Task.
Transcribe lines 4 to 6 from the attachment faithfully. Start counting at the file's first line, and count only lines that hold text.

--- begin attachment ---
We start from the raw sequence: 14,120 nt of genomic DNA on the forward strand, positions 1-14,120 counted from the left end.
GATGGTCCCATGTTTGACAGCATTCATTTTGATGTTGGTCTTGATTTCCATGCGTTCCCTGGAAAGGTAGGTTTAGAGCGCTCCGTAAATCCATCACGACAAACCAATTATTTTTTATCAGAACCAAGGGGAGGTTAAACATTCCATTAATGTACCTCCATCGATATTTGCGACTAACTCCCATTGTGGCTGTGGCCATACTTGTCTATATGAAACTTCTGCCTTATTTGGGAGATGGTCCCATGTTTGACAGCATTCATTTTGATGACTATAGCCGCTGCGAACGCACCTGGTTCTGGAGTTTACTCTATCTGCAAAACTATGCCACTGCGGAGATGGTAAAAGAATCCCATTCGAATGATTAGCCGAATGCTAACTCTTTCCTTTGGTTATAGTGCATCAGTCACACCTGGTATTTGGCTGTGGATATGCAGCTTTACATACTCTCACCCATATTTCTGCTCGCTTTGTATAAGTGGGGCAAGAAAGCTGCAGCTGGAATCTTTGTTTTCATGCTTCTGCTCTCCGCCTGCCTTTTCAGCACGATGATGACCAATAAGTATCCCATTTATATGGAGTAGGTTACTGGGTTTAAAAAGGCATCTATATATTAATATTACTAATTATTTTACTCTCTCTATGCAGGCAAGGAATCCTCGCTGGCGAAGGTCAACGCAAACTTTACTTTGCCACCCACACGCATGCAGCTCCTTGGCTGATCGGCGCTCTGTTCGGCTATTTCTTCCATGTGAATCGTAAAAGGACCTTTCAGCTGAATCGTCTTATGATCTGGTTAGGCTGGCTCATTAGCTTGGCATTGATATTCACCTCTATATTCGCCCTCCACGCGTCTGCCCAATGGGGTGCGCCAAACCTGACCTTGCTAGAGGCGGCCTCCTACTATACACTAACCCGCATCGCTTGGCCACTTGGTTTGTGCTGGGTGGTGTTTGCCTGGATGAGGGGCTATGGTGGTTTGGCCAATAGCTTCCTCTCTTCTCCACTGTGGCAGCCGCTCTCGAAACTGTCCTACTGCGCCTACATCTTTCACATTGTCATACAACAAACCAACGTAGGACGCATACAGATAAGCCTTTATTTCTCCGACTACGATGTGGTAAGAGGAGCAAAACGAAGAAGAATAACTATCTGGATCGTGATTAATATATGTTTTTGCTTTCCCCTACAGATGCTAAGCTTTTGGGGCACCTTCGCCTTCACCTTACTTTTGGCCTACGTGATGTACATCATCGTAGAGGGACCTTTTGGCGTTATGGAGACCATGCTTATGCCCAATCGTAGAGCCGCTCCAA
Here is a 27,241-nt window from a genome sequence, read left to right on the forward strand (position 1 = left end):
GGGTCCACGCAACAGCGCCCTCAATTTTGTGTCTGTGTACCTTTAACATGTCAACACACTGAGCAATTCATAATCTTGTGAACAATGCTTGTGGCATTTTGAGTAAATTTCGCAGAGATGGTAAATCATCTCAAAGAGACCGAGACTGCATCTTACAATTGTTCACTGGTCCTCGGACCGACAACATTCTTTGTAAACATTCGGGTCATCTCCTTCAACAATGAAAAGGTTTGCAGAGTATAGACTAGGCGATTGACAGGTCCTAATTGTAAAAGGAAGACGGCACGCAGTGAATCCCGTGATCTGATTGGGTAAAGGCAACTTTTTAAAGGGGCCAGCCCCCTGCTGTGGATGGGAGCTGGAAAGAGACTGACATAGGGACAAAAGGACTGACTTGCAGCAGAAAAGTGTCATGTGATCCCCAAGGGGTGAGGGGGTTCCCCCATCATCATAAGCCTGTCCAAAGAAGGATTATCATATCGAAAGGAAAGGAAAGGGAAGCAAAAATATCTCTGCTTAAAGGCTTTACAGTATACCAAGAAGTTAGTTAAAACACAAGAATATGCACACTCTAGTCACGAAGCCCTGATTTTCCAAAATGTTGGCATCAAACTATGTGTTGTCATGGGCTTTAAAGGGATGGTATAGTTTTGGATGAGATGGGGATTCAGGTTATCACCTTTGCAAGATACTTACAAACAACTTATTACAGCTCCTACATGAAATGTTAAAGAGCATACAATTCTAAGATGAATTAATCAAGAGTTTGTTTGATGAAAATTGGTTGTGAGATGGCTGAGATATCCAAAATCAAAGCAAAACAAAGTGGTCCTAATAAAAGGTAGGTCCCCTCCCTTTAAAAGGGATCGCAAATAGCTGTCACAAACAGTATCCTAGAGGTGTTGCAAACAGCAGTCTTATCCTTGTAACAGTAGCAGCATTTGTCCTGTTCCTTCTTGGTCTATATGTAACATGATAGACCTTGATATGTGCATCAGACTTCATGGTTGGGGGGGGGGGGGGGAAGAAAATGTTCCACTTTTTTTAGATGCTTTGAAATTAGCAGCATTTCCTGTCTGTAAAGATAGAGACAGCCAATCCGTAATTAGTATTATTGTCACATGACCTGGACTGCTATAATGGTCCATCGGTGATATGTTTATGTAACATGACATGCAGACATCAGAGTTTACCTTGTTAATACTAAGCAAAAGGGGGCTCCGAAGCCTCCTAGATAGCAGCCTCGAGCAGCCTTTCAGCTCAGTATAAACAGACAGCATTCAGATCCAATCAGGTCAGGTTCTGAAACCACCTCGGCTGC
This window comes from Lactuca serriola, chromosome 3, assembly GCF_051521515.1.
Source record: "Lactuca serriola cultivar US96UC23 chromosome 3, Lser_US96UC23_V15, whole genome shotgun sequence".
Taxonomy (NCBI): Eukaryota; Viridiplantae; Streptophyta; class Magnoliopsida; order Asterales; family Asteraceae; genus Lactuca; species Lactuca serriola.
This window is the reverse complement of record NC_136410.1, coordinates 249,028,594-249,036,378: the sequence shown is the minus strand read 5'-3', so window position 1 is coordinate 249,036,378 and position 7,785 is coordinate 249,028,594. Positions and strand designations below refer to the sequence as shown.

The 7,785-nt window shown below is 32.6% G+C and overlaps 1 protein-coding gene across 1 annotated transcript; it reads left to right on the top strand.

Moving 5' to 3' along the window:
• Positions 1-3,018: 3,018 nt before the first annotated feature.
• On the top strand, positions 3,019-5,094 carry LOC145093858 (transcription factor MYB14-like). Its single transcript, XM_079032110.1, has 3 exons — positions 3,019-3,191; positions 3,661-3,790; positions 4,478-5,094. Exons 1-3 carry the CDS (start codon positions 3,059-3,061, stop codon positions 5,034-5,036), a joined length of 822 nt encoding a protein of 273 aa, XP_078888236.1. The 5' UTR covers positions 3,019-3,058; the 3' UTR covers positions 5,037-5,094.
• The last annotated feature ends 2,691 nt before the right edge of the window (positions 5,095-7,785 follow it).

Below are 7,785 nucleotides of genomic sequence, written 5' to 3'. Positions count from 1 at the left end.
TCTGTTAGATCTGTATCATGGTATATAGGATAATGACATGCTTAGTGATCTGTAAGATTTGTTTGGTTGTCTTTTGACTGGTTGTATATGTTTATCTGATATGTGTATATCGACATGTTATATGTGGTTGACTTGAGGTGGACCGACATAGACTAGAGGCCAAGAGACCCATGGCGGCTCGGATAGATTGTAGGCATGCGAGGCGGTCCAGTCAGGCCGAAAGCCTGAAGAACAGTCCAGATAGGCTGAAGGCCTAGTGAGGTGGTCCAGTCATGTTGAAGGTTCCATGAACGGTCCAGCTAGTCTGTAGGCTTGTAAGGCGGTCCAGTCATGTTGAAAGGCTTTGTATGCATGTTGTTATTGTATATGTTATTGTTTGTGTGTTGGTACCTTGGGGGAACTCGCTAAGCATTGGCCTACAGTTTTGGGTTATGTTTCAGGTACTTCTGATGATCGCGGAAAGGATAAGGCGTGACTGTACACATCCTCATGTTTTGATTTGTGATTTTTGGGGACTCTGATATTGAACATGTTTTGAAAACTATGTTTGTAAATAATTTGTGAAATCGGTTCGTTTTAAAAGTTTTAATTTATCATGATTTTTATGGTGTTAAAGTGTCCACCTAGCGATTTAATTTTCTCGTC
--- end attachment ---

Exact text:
GGGTCCACGCAACAGCGCCCTCAATTTTGTGTCTGTGTACCTTTAACATGTCAACACACTGAGCAATTCATAATCTTGTGAACAATGCTTGTGGCATTTTGAGTAAATTTCGCAGAGATGGTAAATCATCTCAAAGAGACCGAGACTGCATCTTACAATTGTTCACTGGTCCTCGGACCGACAACATTCTTTGTAAACATTCGGGTCATCTCCTTCAACAATGAAAAGGTTTGCAGAGTATAGACTAGGCGATTGACAGGTCCTAATTGTAAAAGGAAGACGGCACGCAGTGAATCCCGTGATCTGATTGGGTAAAGGCAACTTTTTAAAGGGGCCAGCCCCCTGCTGTGGATGGGAGCTGGAAAGAGACTGACATAGGGACAAAAGGACTGACTTGCAGCAGAAAAGTGTCATGTGATCCCCAAGGGGTGAGGGGGTTCCCCCATCATCATAAGCCTGTCCAAAGAAGGATTATCATATCGAAAGGAAAGGAAAGGGAAGCAAAAATATCTCTGCTTAAAGGCTTTACAGTATACCAAGAAGTTAGTTAAAACACAAGAATATGCACACTCTAGTCACGAAGCCCTGATTTTCCAAAATGTTGGCATCAAACTATGTGTTGTCATGGGCTTTAAAGGGATGGTATAGTTTTGGATGAGATGGGGATTCAGGTTATCACCTTTGCAAGATACTTACAAACAACTTATTACAGCTCCTACATGAAATGTTAAAGAGCATACAATTCTAAGATGAATTAATCAAGAGTTTGTTTGATGAAAATTGGTTGTGAGATGGCTGAGATATCCAAAATCAAAGCAAAACAAAGTGGTCCTAATAAAAGGTAGGTCCCCTCCCTTTAAAAGGGATCGCAAATAGCTGTCACAAACAGTATCCTAGAGGTGTTGCAAACAGCAGTCTTATCCTTGTAACAGTAGCAGCATTTGTCCTGTTCCTTCTTGGTCTATATGTAACATGATAGACCTTGATATGTGCATCAGACTTCATGGTTGGGGGGGGGGGGGGGAAGAAAATGTTCCACTTTTTTTAGATGCTTTGAAATTAGCAGCATTTCCTGTCTGTAAAGATAGAGACAGCCAATCCGTAATTAGTATTATTGTCACATGACCTGGACTGCTATAATGGTCCATCGGTGATATGTTTATGTAACATGACATGCAGACATCAGAGTTTACCTTGTTAATACTAAGCAAAAGGGGGCTCCGAAGCCTCCTAGATAGCAGCCTCGAGCAGCCTTTCAGCTCAGTATAAACAGACAGCATTCAGATCCAATCAGGTCAGGTTCTGAAACCACCTCGGCTGC
This window comes from Lactuca serriola, chromosome 3, assembly GCF_051521515.1.
Source record: "Lactuca serriola cultivar US96UC23 chromosome 3, Lser_US96UC23_V15, whole genome shotgun sequence".